After dragging myself out of the top bunk, down the stairs, and (in a round about way) to the table, I sat facing a breakfast of scrabbled eggs and cold cereal. I am one of the two who had sinus issues, so I just ate the cold cereal. Usually, we have goat milk for our cereal, but as I am drying up the goats (I will explain latter), we had store bought, two percent, homogenized cow milk. Owing to the sinus issues I was experiencing, the cereal didn’t have the same appeal as normal. Plus the milk was awful! It was like using slightly flavored, colored water! Yuck!

Next up was Bible study and after that I lay down on the bed and rested for half an hour or so. I don’t usually do that, but this week with its late nights and early mornings has been an exception.

Chores outside are a dreary task for me in the winter. Once my hands are cold, I can’t use them and the poor goats have a hard time with cold fingers on their warm udders. I decided that I would go ahead and dry the does up a month early due to the cold and a few other factors. So, this morning after wrapping up in a snow suit, scarf, hat, gloves, (I told you I can’t take the cold very well) I donned on my rubber boots and headed out to the shed to check the does.

First, I had to stumble through the fuzzy mess of Angoras while holding a bucket of unfrozen water that looked very much like their feed bucket. After disappointing them, I turned my attention to the milk does. Jael was in too much of a hurry, so she slipped through the two strand electric fence and high-tailed it to the barn where she thought her milk stand was filled with grain…it wasn’t…thankfully, my sister was in there feeding the chickens and she took care of Jael for me.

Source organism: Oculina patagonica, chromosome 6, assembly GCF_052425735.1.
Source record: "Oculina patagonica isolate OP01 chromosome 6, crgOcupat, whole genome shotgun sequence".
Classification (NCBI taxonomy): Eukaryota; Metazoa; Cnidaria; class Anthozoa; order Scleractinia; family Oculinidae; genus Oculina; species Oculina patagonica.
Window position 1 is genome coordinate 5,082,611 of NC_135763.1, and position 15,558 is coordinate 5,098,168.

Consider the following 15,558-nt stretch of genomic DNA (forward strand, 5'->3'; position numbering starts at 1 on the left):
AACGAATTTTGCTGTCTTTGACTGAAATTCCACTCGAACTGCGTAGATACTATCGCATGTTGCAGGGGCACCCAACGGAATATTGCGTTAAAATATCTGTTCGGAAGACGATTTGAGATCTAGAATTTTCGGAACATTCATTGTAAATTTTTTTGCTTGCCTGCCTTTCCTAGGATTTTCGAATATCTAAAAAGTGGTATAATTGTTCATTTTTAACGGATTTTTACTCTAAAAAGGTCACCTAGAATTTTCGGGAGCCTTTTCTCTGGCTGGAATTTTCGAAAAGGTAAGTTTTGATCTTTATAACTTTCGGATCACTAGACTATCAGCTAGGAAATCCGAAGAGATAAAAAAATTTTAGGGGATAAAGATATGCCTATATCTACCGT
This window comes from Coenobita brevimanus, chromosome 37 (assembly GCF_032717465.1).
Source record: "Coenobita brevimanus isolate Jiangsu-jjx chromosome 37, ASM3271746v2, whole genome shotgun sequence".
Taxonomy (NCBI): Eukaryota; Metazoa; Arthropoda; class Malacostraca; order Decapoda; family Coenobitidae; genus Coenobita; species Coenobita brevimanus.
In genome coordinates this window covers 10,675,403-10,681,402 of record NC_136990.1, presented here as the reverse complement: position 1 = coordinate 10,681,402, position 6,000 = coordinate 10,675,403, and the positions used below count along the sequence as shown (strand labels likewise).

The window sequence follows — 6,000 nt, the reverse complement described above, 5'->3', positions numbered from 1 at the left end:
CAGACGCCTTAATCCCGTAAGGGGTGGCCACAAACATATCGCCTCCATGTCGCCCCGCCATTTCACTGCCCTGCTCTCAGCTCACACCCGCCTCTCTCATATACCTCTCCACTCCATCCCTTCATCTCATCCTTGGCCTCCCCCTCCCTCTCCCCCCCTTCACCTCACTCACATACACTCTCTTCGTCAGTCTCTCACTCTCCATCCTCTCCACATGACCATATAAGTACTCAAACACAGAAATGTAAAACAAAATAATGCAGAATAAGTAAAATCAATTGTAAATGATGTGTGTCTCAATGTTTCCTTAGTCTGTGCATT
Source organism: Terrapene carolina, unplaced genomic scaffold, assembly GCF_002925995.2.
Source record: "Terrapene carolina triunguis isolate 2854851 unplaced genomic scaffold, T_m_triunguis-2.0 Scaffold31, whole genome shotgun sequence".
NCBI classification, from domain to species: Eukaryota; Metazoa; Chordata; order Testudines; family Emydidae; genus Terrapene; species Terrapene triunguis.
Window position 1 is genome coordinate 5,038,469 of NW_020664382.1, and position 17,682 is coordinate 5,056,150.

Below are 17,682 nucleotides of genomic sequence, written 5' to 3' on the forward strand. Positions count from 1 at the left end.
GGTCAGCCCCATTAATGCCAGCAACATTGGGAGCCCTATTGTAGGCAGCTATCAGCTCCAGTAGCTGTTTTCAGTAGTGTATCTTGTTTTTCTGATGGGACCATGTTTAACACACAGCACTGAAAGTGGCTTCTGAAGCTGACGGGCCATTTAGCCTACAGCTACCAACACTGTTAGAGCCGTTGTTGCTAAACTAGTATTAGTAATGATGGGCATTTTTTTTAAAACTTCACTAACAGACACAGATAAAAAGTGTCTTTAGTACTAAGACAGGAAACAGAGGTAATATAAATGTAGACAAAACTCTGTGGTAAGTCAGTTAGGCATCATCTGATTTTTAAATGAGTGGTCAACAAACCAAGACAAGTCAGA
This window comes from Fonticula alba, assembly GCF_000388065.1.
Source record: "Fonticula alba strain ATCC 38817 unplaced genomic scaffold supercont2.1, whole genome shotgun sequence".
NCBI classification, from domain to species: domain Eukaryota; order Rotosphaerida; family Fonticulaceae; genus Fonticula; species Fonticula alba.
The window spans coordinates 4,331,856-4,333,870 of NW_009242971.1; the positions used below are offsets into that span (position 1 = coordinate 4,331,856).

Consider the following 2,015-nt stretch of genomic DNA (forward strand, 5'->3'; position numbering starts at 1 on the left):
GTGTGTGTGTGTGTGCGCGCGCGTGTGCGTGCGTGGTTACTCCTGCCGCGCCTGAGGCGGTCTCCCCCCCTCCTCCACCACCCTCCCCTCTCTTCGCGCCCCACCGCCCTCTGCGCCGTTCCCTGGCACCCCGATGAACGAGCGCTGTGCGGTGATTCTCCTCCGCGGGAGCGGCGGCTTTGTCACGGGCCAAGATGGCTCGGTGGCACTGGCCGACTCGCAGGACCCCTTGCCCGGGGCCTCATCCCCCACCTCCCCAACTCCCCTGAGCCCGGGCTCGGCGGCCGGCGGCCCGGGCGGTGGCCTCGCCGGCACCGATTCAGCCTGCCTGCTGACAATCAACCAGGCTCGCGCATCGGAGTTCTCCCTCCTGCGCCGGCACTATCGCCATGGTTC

I hadn’t filled the milk stand feeders because I didn’t know if the goats were tight enough to justify reliving them a bit or not. With Jael gone, Violet was left to check. I tucked Violet’s head between my legs and leaned forward to slide my hand down her back and to her udder. She didn’t like that.

Lesson from the Frost Number One: Frost covered grass is slippery. Violet took off like lightning and so did I…backwards…on her back. My boots siding along the ground until traction was finally found in a patch of non-frosted ground. Has anyone else ever ridden a goat? I have, for about twenty feet. I finally did corner Violet and her udder was tight, so I let her go flying to the barn while I went to the house to gather the milking supplies. I usually have everything ready and waiting in the barn, but since I thought I wouldn’t have to milk today, I didn’t.

Lesson from the Frost Number Two: Frost covered porch stairs are slippery. Yep, the first stair I put my foot on found me sprawled out like a possum who sees his life flash before him when a car narrowly misses him! I just laid there for half a minute trying to decide if it would be better to get up or just to stay down.

I did finally relive the goats from too thier milk pressure and a few slips and sides later, I did make it back in the house. I think I’ve had enough excitement for the day, but life doesn’t work that way…I wonder what will happen tonight?